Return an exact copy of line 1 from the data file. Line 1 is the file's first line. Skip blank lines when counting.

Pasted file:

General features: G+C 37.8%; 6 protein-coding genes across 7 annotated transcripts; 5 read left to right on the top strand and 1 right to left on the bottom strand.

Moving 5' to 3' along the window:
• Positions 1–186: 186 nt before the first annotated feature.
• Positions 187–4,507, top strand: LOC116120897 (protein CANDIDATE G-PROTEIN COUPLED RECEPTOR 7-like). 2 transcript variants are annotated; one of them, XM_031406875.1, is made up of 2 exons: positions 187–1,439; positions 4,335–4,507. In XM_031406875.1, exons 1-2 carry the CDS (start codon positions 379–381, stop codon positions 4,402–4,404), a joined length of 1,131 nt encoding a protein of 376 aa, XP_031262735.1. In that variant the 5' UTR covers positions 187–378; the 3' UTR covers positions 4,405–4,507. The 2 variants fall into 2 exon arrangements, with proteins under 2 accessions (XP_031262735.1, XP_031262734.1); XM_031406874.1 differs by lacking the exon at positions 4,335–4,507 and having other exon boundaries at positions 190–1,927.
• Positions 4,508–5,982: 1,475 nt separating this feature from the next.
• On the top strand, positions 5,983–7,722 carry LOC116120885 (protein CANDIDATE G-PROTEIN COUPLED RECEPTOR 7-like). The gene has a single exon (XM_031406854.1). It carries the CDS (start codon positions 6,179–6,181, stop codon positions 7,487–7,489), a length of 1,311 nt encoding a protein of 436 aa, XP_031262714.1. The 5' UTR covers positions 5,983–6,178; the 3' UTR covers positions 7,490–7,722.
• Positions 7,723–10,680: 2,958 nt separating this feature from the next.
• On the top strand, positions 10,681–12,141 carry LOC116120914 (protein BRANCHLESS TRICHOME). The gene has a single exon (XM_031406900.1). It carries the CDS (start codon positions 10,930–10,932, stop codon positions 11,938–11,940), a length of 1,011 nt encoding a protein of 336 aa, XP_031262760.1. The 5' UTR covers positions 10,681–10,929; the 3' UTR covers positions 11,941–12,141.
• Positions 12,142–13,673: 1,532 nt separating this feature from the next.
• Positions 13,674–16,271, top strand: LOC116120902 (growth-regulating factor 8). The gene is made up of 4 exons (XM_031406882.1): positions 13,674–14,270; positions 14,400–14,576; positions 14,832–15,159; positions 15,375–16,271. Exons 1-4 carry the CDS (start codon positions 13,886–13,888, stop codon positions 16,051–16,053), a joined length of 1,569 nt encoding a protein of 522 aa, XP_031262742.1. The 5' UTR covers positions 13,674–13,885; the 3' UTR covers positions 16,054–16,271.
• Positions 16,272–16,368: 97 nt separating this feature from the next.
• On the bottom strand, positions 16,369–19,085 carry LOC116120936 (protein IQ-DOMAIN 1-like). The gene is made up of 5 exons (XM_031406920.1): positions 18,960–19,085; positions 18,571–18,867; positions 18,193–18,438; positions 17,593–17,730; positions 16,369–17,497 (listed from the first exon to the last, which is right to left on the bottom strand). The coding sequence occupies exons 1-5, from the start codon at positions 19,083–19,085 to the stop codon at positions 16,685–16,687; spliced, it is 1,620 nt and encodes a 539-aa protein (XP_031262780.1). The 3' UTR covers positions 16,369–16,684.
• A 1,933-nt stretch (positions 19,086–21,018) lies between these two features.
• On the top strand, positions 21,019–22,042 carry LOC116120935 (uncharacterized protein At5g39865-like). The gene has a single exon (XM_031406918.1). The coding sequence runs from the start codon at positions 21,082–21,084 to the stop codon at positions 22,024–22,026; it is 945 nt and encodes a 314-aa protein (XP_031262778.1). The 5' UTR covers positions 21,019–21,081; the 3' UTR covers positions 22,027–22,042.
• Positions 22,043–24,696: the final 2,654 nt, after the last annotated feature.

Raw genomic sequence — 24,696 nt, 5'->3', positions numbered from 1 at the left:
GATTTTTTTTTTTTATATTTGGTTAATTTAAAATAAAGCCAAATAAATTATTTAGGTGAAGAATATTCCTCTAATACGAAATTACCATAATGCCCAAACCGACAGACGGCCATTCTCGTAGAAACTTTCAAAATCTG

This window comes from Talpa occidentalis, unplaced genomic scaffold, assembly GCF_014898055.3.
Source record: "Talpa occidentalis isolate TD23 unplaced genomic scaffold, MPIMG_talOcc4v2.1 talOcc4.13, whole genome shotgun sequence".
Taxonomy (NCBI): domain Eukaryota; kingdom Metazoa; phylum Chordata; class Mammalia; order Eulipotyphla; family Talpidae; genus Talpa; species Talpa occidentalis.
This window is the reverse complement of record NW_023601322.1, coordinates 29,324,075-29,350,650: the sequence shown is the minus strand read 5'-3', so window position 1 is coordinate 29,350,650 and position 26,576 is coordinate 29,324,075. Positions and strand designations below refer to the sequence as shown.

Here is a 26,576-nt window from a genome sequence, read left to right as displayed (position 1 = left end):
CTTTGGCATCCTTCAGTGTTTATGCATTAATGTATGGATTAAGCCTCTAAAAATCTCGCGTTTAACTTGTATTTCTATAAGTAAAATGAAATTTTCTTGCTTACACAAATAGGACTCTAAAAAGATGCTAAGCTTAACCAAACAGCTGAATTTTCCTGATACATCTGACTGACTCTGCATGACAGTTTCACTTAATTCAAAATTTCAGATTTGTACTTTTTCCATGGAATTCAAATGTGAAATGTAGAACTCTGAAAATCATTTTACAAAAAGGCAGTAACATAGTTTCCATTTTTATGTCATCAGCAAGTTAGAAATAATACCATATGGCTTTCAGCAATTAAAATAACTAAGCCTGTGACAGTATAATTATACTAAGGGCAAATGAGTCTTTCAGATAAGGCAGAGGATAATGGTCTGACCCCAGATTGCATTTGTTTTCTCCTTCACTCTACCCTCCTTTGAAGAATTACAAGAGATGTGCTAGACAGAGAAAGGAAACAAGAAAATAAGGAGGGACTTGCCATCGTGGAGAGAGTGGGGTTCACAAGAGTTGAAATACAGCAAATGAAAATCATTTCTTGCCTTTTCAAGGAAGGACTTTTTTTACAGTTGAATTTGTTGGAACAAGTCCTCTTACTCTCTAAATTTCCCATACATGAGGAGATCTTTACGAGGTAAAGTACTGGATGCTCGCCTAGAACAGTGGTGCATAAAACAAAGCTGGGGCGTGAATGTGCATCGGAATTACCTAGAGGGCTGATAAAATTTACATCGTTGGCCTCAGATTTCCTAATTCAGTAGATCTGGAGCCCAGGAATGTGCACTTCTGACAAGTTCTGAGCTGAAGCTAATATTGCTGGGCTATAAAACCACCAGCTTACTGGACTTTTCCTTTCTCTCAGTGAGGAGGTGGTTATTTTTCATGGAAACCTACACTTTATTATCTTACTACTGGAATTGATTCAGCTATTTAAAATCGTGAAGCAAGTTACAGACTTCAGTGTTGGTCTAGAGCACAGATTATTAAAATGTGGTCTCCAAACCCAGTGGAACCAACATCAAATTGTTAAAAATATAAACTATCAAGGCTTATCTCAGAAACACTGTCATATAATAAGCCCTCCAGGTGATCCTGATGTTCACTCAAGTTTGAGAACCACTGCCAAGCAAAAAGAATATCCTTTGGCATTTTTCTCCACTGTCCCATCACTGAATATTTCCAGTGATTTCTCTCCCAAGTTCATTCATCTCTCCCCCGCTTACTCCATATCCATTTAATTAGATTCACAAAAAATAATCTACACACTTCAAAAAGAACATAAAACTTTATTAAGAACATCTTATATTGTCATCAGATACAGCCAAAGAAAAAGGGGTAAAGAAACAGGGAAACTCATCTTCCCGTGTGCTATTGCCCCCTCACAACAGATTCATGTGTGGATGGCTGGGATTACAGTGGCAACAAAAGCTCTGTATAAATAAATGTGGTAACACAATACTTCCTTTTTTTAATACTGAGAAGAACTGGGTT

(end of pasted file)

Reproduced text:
General features: G+C 37.8%; 6 protein-coding genes across 7 annotated transcripts; 5 read left to right on the top strand and 1 right to left on the bottom strand.